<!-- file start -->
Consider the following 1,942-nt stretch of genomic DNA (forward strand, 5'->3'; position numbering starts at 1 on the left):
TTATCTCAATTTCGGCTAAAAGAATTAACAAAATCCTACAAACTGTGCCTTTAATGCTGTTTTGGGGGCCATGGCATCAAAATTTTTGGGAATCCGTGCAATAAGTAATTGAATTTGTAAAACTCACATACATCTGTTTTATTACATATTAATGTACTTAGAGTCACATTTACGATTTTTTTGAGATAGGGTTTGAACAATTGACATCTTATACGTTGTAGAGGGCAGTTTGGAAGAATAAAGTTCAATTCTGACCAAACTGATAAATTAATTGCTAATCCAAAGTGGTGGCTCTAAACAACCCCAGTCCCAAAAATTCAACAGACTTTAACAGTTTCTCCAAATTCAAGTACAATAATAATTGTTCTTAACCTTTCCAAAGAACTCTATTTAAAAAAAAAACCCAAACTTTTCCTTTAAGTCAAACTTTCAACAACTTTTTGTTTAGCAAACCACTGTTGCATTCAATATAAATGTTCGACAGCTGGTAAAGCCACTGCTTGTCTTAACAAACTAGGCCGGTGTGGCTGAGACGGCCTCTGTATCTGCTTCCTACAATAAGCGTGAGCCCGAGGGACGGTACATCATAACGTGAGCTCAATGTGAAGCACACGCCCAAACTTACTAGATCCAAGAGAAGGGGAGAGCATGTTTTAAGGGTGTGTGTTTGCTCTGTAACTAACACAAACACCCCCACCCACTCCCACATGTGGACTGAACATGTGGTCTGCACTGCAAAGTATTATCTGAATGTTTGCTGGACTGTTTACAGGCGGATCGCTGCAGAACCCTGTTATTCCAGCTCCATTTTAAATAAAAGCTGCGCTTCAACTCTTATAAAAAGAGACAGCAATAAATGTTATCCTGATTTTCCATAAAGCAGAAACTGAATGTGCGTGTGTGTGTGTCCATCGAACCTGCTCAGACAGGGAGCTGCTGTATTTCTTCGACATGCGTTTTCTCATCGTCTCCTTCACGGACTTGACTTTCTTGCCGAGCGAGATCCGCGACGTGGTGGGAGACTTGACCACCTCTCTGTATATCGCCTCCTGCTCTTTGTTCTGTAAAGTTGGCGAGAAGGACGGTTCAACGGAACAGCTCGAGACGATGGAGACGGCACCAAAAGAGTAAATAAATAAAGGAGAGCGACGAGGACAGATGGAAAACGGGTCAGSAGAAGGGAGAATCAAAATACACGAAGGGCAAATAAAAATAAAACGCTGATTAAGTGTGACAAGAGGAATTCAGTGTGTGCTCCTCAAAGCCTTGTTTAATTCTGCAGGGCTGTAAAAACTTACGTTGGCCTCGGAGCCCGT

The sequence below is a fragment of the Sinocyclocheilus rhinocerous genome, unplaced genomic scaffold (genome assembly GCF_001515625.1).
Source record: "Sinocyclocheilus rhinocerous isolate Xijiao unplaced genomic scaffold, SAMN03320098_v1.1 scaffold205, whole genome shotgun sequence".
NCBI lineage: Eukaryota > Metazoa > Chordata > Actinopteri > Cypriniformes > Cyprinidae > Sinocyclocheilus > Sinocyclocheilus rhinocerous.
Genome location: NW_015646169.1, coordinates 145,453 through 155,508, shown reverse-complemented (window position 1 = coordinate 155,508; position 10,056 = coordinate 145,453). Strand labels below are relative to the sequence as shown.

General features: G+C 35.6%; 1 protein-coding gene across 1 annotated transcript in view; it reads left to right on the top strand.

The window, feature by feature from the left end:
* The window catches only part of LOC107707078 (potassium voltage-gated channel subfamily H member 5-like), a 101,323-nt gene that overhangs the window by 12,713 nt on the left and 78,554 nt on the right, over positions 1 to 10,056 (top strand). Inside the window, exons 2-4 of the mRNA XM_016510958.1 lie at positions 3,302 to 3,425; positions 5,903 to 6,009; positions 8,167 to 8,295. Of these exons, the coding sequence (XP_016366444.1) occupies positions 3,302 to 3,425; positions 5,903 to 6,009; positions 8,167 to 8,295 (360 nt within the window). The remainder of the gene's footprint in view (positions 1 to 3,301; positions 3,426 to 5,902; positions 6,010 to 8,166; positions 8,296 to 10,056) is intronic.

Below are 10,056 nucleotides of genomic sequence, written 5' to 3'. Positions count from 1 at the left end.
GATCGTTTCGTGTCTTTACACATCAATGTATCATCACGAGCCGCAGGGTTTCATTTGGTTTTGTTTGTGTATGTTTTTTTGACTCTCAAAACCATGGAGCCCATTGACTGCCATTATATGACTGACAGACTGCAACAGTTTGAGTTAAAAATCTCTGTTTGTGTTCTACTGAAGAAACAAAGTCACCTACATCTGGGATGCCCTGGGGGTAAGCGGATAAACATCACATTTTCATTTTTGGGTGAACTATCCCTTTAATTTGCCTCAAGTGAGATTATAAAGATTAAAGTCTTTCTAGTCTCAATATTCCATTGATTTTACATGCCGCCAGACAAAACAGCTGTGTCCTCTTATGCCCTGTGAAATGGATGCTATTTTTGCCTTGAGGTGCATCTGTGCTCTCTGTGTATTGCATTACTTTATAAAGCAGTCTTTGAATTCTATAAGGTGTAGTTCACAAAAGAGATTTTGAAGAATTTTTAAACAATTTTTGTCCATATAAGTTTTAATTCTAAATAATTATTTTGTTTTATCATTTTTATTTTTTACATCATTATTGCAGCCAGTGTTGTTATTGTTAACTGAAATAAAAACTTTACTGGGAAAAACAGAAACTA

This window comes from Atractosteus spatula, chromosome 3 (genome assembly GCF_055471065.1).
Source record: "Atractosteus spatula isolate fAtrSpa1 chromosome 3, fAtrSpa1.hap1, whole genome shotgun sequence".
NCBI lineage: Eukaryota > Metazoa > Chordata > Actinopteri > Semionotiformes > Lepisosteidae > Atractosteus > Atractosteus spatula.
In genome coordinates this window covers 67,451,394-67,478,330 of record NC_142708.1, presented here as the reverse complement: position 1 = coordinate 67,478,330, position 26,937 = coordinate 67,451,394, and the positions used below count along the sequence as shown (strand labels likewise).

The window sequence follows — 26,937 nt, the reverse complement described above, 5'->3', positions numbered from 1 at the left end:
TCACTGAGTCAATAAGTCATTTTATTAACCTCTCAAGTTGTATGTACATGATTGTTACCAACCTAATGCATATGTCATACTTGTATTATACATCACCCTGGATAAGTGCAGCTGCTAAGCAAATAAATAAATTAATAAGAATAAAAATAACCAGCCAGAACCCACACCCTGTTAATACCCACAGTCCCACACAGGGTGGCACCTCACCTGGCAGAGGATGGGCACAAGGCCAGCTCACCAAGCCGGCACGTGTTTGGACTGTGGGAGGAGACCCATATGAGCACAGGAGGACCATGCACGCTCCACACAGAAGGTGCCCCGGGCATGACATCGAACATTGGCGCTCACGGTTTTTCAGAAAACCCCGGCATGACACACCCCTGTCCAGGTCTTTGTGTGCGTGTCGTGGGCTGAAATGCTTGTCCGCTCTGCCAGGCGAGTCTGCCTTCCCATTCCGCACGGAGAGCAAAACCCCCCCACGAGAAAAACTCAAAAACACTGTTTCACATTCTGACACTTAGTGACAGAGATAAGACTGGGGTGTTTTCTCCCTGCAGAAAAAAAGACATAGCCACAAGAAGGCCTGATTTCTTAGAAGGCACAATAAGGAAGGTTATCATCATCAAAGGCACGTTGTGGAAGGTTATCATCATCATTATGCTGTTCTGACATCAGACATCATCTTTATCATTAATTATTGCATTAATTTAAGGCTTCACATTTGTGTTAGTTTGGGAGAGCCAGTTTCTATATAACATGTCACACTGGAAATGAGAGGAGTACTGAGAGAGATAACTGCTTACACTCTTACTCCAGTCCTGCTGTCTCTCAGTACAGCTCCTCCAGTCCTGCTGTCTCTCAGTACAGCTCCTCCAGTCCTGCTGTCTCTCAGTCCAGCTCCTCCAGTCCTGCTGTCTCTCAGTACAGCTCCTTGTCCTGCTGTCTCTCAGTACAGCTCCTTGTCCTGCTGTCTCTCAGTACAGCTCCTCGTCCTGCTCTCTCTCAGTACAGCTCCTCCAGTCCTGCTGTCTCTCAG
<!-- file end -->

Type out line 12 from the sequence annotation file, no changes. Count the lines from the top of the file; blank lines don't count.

This window comes from Atractosteus spatula, chromosome 3 (genome assembly GCF_055471065.1).